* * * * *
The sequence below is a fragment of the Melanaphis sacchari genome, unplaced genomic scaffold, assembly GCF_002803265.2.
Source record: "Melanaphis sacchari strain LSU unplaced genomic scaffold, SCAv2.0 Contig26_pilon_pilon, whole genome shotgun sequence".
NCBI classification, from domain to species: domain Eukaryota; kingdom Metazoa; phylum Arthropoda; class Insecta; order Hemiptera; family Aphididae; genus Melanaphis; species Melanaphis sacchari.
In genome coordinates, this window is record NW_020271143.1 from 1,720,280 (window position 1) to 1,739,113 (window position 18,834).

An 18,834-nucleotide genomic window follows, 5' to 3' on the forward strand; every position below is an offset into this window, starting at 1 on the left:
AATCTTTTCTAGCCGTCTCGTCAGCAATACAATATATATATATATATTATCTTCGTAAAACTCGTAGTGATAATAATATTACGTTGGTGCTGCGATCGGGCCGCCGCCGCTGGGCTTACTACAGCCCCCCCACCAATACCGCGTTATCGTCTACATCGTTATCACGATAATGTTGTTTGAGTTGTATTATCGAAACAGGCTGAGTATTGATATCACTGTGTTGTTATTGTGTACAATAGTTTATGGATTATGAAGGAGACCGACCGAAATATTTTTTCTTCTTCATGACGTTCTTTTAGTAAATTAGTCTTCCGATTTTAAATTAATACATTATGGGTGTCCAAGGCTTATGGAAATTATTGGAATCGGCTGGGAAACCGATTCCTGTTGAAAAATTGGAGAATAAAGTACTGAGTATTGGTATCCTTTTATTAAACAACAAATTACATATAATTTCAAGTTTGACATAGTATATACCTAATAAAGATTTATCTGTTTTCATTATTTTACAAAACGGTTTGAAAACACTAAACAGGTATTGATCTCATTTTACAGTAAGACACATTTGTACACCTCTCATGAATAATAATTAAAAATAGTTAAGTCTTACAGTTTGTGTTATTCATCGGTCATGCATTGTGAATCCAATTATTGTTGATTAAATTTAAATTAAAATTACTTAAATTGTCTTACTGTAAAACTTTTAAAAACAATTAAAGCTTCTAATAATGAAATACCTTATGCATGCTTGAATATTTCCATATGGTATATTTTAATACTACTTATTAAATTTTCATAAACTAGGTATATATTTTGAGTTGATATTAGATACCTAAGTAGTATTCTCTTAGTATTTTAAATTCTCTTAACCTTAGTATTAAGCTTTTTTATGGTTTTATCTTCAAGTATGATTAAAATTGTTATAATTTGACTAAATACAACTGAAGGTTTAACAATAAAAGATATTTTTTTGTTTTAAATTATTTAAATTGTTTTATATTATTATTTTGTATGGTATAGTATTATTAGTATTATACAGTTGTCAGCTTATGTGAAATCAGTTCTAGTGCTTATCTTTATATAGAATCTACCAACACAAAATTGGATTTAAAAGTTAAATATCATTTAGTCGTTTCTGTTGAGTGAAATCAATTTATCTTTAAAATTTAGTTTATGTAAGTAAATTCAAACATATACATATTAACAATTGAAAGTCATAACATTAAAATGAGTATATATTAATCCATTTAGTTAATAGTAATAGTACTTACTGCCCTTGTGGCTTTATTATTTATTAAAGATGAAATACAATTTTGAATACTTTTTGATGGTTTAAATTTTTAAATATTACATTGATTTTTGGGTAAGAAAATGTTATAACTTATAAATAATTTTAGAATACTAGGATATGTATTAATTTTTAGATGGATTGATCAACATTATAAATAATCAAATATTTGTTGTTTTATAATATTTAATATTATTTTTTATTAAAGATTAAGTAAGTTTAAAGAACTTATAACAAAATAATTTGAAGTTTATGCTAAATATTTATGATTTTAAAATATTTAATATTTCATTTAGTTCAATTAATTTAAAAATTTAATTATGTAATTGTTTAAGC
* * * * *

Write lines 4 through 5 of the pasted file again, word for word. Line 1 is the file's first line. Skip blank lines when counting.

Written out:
In genome coordinates, this window is record NW_020271143.1 from 1,720,280 (window position 1) to 1,739,113 (window position 18,834).

An 18,834-nucleotide genomic window follows, 5' to 3' on the forward strand; every position below is an offset into this window, starting at 1 on the left: